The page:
I was in Idaho last weekend to do some Boomershoot stuff. No Boomershoot this year but there were various maintenance items to be taken care of.
I spent some time in Orofino and as I was driving into town I noticed a long line of stationary railroad tanker cars. I did my business in town and then stopped to look at the cars on my way out.
With the huge drop in demand for oil products, I suspected they were full of oil because the oil producers were running out of storage space. I’m nearly certain that hypothesis was incorrect. As near as I could tell the tanks were empty. The cars had been stationary for a while too. Notice the rust on the wheel:
According to the odometer on my vehicle the line of cars was about 1.1 miles long. And part of that line was double wide.
A couple days later I drove through Lenore. There I found another line of tanker cars.
This gave me visions of Atlas Shrugged as I thought of the economy grinding to a halt.
Rust never sleeps. That rust bloom could be 48 hours old.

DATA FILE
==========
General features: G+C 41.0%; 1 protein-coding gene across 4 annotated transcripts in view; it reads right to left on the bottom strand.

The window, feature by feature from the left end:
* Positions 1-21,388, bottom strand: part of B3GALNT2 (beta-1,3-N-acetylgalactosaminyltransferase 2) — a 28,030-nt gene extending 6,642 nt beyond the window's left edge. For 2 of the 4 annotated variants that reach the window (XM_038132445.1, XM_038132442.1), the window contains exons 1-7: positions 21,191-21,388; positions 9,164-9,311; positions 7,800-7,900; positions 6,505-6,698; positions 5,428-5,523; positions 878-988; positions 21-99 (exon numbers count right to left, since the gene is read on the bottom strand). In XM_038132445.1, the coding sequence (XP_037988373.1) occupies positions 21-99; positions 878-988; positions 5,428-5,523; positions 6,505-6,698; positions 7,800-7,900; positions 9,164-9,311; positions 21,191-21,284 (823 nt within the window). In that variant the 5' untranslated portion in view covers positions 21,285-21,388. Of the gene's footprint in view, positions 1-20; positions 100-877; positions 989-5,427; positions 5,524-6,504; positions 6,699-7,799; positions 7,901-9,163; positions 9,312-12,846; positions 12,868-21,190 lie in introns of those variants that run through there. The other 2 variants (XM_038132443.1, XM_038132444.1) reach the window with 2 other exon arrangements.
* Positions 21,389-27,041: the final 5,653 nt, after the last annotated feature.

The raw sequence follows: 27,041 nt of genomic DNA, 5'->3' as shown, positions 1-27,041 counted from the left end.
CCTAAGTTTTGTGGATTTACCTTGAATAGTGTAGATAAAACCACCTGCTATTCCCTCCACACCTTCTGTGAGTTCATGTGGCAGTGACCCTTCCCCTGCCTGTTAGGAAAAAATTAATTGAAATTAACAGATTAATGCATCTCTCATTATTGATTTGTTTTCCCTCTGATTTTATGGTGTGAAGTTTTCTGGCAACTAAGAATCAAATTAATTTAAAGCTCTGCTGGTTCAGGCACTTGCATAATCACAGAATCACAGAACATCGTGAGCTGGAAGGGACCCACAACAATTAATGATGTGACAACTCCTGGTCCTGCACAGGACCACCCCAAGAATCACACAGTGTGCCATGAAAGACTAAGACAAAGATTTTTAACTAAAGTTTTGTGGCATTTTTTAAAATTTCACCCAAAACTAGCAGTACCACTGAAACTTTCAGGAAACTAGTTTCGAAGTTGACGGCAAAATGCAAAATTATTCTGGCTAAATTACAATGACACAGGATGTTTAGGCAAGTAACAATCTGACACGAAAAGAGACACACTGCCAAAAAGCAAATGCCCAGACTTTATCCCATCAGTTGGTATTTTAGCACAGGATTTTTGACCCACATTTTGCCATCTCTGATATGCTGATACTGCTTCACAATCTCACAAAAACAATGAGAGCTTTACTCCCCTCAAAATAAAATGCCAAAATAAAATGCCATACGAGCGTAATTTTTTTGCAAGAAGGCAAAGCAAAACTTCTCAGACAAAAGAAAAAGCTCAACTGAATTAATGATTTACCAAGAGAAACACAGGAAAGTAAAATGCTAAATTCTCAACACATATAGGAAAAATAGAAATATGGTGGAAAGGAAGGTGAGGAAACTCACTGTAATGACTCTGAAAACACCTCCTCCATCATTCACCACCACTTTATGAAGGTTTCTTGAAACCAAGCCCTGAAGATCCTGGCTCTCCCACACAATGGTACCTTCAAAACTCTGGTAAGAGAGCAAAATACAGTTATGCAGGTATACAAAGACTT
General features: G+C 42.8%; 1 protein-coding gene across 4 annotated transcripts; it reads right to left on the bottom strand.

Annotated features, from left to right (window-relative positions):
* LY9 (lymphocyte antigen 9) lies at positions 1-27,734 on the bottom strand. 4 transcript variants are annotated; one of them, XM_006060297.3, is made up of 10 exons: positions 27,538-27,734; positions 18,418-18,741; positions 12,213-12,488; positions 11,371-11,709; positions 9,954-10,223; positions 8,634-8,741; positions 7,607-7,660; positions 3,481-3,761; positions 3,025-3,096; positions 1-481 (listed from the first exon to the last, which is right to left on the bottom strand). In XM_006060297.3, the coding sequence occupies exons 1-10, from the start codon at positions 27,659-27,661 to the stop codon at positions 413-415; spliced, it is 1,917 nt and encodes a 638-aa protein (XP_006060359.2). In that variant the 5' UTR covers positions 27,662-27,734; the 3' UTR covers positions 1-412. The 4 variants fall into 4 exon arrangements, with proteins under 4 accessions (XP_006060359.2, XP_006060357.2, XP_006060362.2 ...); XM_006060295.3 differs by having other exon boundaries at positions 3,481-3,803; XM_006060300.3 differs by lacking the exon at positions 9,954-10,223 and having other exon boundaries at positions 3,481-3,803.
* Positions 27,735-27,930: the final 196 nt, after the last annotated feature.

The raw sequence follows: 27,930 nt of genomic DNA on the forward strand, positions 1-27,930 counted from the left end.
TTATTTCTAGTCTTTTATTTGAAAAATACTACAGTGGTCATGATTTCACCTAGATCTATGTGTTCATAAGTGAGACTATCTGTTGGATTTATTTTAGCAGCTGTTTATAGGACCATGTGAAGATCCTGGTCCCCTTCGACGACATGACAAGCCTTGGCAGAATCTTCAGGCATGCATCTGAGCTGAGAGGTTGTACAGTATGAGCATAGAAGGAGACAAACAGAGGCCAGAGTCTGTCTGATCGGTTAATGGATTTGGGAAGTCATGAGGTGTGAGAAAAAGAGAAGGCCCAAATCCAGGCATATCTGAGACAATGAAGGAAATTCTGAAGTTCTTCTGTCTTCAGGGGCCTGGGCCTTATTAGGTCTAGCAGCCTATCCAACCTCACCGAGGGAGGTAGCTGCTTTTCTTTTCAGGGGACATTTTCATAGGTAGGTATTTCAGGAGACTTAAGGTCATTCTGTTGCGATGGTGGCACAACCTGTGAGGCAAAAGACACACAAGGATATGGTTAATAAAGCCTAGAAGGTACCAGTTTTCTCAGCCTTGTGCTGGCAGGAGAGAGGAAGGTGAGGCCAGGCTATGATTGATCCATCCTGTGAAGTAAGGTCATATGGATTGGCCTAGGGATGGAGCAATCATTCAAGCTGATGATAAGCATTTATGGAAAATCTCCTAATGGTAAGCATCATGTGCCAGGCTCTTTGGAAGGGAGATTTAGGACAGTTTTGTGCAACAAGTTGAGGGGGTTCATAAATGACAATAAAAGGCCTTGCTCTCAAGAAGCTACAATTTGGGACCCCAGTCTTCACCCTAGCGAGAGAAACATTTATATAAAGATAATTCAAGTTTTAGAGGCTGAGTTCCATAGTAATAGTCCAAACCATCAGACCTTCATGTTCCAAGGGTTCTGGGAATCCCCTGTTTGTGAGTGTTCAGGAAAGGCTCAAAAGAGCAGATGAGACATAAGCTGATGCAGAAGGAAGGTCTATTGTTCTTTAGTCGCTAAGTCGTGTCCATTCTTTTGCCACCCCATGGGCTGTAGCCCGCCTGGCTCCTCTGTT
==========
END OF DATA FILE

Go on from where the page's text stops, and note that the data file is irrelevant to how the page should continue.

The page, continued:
Yup. Or an hour or two on a really damp day. I used to unload boxcars and that much rust after a rain was kind of normal.
Full oil cars can’t be stored on public tracks, they have to be stored privately with adequate security and fire protection.
I wondered about that.
Thanks for the info.
It’s really astonishing how much value in empty railcars are just laying idle at any time.
They’ve been stockpiling tanker cars here in Palouse too, but they’re all labeled, “Liquified Petrolium Gas”. I’d never seen so many of them here. Then I spotted more of them in adjacent towns where they have the side spurs.
Just speculation on my part. A relative of mine spent the last two years building pipelines from Canada and north Dakota. Which replaced the need for tank cars. At which point their just being spurred for storage. Once again, no real intel. just my .02.
Far fewer moving parts for a pipeline than a train of cars full of inflammable* materials. Keystone pipeline is a couple of orders of magnitude safer than the trains necessary to move the oil before. All you need is an airplane flying above the pipeline looking for anomalies.
I’m not going to cave to the 40-year process of caving to idiots and calling it “flammable”. A “flamm ” is a type of drum stroke. I suppose the sign would be “flammable”, but that’s not what they think they are saying.
I had lunch with a vendor a few years ago, at a different job. He uses total rail car shipments as a leading economic indicator. I believe there is a fair amount of truth to this. Certainly it correlates pretty well over history.